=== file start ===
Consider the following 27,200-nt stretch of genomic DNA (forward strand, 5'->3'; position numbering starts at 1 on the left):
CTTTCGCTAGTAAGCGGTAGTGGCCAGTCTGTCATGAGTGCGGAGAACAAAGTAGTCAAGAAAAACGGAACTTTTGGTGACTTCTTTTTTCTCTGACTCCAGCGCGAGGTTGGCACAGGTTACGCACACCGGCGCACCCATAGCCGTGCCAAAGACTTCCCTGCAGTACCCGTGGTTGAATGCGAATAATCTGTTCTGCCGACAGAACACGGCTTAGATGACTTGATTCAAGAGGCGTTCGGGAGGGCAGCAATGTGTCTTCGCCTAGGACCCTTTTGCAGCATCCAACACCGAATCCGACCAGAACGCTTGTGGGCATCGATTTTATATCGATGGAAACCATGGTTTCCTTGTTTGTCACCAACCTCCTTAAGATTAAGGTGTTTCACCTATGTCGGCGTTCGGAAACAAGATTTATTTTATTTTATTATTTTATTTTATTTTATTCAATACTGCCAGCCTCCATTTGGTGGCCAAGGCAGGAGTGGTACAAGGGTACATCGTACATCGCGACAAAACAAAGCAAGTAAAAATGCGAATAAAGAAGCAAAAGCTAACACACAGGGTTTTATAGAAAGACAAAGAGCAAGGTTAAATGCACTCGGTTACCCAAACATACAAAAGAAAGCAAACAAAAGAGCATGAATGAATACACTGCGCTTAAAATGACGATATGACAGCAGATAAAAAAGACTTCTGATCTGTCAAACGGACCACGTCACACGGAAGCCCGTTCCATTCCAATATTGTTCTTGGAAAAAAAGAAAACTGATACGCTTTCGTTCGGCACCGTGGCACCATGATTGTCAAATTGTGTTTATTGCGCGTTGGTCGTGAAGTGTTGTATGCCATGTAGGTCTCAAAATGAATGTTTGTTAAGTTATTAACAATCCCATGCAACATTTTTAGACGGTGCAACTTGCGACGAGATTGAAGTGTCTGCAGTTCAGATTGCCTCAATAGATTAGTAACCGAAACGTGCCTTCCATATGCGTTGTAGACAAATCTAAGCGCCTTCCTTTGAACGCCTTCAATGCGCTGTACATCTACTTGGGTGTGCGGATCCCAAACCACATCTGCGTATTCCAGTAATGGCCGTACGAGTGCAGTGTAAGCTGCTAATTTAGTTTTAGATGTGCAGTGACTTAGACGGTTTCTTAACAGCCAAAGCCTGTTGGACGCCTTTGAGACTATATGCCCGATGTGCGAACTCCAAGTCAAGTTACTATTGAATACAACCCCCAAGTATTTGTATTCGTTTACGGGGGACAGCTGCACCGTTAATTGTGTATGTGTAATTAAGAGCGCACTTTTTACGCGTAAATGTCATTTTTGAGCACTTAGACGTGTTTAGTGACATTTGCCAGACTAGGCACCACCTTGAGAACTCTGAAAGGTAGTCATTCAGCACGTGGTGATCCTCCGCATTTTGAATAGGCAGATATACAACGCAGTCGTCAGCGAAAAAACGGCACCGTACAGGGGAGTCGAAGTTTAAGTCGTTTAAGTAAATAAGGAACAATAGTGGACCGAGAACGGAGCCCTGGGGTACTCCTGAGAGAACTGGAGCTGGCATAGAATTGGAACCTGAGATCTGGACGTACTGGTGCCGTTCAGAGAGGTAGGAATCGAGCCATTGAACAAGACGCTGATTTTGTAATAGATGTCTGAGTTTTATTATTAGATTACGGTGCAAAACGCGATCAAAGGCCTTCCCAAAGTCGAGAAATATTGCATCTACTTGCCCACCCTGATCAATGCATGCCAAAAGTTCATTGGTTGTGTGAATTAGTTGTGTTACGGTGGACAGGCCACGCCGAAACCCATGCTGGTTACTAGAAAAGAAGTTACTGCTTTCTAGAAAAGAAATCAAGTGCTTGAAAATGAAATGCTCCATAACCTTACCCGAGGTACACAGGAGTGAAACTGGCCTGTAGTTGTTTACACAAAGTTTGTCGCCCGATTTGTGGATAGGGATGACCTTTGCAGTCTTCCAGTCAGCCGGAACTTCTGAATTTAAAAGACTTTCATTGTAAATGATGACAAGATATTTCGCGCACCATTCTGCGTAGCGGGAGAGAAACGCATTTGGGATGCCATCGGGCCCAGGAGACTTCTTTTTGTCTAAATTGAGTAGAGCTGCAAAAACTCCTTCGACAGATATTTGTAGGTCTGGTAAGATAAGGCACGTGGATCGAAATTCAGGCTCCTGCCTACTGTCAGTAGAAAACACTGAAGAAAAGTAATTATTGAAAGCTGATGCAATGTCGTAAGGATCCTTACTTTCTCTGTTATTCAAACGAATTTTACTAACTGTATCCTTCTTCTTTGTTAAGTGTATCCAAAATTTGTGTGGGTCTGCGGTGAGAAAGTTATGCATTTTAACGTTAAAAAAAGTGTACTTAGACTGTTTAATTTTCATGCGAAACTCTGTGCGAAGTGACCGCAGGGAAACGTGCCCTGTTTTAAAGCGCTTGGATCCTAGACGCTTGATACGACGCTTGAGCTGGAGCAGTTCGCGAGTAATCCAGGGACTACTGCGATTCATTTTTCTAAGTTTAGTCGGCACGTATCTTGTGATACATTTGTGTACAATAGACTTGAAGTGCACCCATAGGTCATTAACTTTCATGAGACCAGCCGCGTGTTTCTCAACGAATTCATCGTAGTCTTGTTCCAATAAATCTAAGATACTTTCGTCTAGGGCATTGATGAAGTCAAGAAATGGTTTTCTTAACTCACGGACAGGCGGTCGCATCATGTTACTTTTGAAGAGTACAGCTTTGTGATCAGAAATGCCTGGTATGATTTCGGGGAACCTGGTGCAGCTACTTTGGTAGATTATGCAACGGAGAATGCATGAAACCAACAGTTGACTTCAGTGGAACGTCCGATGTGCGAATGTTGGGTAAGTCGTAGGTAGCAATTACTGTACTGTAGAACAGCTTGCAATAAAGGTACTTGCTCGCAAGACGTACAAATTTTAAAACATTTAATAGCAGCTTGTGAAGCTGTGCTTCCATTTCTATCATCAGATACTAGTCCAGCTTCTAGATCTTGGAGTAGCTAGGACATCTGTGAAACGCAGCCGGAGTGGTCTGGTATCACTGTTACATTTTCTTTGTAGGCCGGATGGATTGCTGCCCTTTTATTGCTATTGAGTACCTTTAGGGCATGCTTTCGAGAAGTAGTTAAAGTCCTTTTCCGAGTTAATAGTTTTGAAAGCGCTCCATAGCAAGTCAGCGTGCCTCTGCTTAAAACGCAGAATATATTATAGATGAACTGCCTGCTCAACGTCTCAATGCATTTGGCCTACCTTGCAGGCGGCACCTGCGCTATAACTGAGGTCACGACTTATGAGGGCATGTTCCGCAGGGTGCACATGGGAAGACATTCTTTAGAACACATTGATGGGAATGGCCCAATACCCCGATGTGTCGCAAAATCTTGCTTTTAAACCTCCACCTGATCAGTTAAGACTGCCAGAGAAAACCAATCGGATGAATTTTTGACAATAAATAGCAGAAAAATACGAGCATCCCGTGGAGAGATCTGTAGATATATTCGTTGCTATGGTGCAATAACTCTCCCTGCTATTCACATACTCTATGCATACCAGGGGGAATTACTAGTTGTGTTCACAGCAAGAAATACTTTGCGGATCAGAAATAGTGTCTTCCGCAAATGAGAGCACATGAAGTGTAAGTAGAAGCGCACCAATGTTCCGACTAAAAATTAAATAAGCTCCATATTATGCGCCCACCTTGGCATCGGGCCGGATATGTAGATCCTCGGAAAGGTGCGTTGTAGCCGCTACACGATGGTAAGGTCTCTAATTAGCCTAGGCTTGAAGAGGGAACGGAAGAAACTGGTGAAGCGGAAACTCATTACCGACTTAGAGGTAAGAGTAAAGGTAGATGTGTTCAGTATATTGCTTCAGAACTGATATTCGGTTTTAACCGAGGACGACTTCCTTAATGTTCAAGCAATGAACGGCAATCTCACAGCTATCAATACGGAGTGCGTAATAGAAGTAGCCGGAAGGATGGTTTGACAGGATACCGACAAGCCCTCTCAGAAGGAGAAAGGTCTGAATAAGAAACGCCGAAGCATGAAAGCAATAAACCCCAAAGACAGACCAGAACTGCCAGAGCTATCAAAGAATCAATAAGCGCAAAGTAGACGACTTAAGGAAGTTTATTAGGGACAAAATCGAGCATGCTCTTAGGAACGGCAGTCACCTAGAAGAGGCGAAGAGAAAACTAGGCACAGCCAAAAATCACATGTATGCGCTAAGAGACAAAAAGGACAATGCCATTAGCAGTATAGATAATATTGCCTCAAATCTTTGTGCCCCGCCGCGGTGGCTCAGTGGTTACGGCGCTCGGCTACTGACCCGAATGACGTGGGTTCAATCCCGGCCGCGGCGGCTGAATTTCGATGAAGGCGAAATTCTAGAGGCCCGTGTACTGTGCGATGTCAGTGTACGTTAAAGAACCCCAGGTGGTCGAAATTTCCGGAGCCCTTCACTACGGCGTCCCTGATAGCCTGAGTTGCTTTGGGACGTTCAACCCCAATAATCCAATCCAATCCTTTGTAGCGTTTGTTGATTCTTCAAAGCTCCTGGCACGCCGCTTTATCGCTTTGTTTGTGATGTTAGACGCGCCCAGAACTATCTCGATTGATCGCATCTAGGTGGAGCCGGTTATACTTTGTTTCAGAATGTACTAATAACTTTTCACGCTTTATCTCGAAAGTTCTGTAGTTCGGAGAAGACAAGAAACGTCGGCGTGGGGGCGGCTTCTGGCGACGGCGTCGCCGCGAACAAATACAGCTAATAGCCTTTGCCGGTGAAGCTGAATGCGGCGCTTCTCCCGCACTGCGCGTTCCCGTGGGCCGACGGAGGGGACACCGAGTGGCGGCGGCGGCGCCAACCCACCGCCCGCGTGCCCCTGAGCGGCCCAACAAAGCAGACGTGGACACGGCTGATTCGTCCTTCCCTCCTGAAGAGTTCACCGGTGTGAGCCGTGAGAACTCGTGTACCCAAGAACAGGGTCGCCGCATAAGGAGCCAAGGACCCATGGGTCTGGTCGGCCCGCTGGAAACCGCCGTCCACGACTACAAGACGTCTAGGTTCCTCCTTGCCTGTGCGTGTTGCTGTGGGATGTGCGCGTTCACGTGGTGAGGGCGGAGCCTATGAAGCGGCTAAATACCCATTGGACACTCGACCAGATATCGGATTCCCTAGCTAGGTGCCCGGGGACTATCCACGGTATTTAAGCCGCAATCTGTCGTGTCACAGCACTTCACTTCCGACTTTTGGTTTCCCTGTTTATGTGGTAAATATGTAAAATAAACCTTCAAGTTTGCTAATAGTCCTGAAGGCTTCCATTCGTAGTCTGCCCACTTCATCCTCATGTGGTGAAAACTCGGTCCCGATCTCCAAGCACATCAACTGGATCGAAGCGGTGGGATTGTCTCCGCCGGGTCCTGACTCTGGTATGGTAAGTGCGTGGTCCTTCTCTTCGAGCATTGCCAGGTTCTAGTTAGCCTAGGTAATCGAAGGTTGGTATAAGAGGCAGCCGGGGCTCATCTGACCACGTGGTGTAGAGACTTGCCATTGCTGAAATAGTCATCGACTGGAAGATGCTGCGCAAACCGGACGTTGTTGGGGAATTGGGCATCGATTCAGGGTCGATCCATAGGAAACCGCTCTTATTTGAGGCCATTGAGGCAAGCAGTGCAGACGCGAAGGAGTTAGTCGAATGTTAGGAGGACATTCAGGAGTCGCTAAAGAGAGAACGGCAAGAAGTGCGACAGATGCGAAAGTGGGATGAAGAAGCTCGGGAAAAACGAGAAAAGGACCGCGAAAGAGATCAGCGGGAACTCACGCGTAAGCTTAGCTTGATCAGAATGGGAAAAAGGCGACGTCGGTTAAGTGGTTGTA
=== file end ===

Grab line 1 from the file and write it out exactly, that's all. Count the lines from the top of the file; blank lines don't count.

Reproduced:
Consider the following 27,200-nt stretch of genomic DNA (forward strand, 5'->3'; position numbering starts at 1 on the left):